• Documentation fee: Many dealers list this as an administrative fee to cover paperwork involved in the transaction; amounts are negotiable. In Texas, the amounts aren’t capped by law, and the average fee in 2015 was $135. Doc fees are subject to sales tax.
  • Emissions testing fee: If emissions testing is required in your state and the dealership has already handled it, it may pass on that expense.
  • Warranty processing fee: This reflects the cost of filing your warranty records with the car’s manufacturer.
  • Extended warranty costs: These reflect any warranty coverage you choose beyond the free policy included with your car.
  • Credit insurance costs: The dealer may advise you to buy optional credit insurance that negates your loan balance if you die or become disabled.
  • Vehicle identification number (VIN) etching costs: You’ll pay this if you directed the dealership to encode your car’s ID number into its windows as an anti-theft measure. It may be a good idea, but it’s likely cheaper elsewhere.
  • Prepaid oil changes and tire rotation costs: Some dealerships sell these add-on packages with new vehicles.

In another category are costs most dealers incorporate into their regular business expenses. If you see these on your bill, you should negotiate to have them reduced or removed entirely. “Even if you become aware at the last minute and look through the fees while you're in the finance office, don't be afraid to insist on the removal of a fee,” Williams advises. “Some will be immovable, but a manager may buckle on others if you look like you're ready to flee.”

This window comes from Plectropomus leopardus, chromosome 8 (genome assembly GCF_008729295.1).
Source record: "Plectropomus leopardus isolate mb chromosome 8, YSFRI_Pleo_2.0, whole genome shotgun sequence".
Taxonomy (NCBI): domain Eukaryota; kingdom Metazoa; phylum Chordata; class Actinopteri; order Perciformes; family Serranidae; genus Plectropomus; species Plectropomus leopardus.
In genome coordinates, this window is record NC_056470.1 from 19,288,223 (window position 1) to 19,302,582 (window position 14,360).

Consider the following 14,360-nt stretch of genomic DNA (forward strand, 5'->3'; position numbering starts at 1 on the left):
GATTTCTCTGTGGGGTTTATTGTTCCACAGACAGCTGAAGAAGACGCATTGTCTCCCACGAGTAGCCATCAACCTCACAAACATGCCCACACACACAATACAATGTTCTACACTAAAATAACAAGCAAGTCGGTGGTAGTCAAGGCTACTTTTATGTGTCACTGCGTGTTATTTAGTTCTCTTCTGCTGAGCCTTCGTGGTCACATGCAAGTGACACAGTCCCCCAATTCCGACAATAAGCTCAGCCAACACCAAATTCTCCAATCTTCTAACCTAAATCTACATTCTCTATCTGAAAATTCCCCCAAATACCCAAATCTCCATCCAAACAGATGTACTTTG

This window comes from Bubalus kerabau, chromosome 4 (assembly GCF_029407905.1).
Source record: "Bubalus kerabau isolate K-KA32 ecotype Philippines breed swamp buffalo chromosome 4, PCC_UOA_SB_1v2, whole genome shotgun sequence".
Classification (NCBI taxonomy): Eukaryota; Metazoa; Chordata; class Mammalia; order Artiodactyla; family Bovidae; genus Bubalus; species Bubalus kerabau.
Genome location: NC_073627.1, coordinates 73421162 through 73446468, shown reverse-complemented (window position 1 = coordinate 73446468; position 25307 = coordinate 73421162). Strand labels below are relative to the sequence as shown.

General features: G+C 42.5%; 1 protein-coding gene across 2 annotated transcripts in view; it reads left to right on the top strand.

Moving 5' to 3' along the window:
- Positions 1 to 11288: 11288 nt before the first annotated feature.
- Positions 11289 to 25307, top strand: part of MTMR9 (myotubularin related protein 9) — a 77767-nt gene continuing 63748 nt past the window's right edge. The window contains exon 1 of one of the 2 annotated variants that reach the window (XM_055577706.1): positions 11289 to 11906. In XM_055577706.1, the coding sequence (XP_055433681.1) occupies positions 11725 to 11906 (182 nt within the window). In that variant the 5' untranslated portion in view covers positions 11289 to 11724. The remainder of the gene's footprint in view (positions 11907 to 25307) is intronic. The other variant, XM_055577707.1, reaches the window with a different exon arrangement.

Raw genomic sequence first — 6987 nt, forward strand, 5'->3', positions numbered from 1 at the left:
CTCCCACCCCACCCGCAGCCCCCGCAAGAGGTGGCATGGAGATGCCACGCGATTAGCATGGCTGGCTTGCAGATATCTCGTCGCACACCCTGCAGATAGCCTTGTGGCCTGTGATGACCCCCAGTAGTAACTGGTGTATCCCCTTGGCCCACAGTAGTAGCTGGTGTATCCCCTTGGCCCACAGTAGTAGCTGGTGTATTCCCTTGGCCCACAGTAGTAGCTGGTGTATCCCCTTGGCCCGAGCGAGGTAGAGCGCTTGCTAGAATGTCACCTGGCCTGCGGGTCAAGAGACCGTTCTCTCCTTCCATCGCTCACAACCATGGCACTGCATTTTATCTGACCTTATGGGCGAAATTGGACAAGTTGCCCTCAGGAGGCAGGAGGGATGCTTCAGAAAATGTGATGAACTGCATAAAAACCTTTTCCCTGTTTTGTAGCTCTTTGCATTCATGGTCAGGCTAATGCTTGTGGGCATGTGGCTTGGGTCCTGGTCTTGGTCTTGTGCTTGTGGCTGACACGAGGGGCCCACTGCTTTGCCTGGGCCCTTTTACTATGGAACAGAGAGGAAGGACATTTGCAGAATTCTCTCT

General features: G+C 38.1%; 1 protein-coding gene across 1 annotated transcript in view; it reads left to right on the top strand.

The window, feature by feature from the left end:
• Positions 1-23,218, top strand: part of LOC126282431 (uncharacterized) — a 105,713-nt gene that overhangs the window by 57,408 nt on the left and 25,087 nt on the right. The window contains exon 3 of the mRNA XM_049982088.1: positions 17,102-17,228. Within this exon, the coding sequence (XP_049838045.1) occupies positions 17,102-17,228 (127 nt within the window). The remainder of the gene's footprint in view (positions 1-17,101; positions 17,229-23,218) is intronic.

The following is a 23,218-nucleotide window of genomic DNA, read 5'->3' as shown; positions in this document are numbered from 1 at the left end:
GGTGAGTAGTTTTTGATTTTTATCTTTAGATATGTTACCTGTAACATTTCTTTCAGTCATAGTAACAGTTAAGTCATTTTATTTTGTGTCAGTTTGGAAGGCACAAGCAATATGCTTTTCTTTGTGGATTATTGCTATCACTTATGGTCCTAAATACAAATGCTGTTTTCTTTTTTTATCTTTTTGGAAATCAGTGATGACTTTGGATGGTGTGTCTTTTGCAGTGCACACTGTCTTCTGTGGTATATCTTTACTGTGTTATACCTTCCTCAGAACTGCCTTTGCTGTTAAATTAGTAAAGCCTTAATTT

• Compliance fee: Some dealers charge this to pass on costs incurred in keeping up with general state and federal regulations.
  • Floor plan fee: This questionable charge purportedly reflects the expense of keeping your car in the dealer’s inventory.
  • Advertising fee: Some dealers add this to help cover their advertising costs. If it’s listed on the invoice, it’s a legitimate charge between the manufacturer and dealer and should be paid, advises Philip Reed on Edmunds.com. But if it’s a last-minute add-on, it should be contested.
  • Destination fee: Purportedly the cost of getting the vehicle from the manufacturer to the dealer, this should be itemized on the sticker price, not added as a surprise.
  • Dealer prep fee: Some vendors charge you for the final costs of cleaning your vehicle and checking its fluids before you take delivery, but the need for that is debatable in most new cars. The same is true of fabric or paint protection.

You can generally avoid arguments over surcharges if you simply ask your salesman to give you an “out-the-door cost” before paperwork is drawn up, Reed advises.

“In this climate of thin profit margins and tough competition, some dealers may try to hide profit in extra fees or products you don't need,” he explains. “This question flushes out hidden costs in a non-confrontational way. If you get a vague answer about the out-the-door cost or a salesman tells you it is impossible to calculate this figure, you should be on guard.”